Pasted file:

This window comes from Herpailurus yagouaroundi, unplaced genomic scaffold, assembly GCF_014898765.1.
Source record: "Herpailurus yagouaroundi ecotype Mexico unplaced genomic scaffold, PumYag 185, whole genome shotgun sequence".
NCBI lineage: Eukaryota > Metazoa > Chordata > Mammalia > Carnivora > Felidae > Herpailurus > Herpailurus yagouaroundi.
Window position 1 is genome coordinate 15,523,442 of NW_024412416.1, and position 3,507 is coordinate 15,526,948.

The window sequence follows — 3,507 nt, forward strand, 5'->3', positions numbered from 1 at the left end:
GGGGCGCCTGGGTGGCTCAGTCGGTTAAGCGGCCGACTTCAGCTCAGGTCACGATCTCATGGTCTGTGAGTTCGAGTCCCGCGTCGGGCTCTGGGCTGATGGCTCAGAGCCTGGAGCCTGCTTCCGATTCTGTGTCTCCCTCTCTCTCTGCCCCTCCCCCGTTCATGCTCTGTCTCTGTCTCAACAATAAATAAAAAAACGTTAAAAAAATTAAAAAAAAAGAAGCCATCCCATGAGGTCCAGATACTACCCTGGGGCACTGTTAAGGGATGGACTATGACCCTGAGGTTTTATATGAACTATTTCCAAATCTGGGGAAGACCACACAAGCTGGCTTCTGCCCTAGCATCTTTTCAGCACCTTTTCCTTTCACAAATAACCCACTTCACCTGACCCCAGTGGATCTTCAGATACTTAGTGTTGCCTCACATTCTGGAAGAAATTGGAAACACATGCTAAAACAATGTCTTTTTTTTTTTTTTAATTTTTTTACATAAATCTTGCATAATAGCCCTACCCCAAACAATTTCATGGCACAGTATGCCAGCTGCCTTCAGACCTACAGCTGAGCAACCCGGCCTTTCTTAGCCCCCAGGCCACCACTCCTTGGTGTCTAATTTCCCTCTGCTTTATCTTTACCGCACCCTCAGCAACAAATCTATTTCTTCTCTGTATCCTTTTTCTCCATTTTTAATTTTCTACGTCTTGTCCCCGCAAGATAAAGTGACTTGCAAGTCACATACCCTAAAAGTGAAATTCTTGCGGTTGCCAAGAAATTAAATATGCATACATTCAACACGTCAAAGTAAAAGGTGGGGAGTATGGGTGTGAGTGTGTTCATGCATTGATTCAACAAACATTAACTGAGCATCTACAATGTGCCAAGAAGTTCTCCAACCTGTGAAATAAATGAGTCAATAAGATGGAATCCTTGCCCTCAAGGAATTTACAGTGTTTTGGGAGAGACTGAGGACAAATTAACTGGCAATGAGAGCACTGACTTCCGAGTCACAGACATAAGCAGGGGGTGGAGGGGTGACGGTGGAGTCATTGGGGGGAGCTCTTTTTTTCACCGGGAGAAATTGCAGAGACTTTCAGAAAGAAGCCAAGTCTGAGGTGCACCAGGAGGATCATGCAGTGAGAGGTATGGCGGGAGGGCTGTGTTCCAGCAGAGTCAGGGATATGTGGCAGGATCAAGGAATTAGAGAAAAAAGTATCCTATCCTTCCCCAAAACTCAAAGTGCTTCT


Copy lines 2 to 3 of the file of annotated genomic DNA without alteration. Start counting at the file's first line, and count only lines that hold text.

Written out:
Source record: "Herpailurus yagouaroundi ecotype Mexico unplaced genomic scaffold, PumYag 185, whole genome shotgun sequence".
NCBI lineage: Eukaryota > Metazoa > Chordata > Mammalia > Carnivora > Felidae > Herpailurus > Herpailurus yagouaroundi.